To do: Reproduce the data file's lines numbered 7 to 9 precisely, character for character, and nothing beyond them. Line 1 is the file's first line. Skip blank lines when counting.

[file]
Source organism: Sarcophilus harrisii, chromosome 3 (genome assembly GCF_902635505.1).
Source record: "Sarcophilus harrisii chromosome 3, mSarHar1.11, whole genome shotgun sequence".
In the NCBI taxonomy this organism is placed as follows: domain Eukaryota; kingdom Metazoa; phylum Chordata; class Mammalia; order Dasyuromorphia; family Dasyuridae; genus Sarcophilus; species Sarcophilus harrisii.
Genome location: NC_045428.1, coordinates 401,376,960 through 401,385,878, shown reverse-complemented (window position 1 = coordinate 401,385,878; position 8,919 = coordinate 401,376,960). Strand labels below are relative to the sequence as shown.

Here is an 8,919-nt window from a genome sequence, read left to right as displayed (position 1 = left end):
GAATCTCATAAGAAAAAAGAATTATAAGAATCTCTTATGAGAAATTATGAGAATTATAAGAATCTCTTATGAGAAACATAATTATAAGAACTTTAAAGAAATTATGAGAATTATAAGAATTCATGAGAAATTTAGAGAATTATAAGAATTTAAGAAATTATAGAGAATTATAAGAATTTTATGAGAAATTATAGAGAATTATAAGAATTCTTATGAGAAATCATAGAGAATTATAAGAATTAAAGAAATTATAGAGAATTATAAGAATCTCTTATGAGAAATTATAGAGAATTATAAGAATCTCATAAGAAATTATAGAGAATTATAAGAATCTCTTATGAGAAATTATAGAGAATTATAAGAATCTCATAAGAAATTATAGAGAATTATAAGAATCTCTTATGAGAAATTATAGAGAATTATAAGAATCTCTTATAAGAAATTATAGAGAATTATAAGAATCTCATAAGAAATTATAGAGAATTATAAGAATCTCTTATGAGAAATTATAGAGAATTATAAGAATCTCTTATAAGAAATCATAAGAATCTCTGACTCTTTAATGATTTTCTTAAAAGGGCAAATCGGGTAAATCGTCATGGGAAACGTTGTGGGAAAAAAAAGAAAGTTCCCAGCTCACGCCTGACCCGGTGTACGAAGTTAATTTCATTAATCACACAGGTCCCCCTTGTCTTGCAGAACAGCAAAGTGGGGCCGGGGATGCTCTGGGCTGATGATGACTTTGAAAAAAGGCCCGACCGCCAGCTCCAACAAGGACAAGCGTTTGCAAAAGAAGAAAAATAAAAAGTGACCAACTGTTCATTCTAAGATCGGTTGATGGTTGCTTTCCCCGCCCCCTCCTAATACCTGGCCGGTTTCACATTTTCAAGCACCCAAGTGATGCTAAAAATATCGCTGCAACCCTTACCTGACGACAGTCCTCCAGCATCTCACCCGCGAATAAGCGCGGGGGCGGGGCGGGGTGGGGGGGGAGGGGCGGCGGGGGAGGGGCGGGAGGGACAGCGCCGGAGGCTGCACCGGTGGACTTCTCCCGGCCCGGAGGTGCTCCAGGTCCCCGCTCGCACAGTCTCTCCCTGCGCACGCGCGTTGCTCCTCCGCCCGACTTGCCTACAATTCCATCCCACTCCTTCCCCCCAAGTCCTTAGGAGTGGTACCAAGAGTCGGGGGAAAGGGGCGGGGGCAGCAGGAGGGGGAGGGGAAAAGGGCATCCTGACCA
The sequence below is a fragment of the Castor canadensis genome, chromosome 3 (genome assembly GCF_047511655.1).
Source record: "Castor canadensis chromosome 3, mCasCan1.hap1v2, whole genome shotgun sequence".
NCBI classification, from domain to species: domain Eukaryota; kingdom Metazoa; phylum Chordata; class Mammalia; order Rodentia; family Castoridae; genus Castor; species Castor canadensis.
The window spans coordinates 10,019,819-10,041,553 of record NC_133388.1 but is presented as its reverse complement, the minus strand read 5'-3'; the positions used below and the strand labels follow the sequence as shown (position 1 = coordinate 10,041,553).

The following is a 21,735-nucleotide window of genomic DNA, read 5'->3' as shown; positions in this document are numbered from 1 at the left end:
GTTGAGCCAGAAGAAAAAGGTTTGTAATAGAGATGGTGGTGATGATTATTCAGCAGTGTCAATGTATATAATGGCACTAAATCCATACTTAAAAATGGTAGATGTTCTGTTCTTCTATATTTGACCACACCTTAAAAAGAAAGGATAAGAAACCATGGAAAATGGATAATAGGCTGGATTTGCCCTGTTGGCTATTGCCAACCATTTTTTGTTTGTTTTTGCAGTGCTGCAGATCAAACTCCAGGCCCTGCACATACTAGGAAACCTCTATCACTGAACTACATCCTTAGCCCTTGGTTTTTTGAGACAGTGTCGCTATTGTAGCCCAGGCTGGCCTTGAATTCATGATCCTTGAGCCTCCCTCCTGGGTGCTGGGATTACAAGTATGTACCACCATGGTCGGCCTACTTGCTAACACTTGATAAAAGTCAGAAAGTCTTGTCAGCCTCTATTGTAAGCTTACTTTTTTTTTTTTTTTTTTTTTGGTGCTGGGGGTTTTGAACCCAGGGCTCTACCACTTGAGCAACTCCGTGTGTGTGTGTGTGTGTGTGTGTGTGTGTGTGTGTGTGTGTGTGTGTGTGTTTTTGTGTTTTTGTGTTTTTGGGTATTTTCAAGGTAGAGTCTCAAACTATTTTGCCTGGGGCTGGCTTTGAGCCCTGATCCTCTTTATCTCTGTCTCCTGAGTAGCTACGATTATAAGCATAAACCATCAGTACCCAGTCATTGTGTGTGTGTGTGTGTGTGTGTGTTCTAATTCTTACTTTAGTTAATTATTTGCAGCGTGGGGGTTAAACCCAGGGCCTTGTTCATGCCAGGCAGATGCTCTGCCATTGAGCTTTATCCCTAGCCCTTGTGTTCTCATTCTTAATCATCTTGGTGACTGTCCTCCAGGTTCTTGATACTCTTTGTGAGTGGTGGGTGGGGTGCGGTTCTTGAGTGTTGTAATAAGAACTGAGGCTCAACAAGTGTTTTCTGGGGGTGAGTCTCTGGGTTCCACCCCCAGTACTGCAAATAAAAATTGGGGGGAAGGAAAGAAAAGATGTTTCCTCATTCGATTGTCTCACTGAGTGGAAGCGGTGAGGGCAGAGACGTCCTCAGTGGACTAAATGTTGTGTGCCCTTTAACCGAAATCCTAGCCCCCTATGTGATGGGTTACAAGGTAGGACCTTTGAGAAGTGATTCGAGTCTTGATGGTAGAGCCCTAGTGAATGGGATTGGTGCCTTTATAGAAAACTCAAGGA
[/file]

The sequence below is a fragment of the Castor canadensis genome, chromosome 3 (genome assembly GCF_047511655.1).
Source record: "Castor canadensis chromosome 3, mCasCan1.hap1v2, whole genome shotgun sequence".
NCBI classification, from domain to species: domain Eukaryota; kingdom Metazoa; phylum Chordata; class Mammalia; order Rodentia; family Castoridae; genus Castor; species Castor canadensis.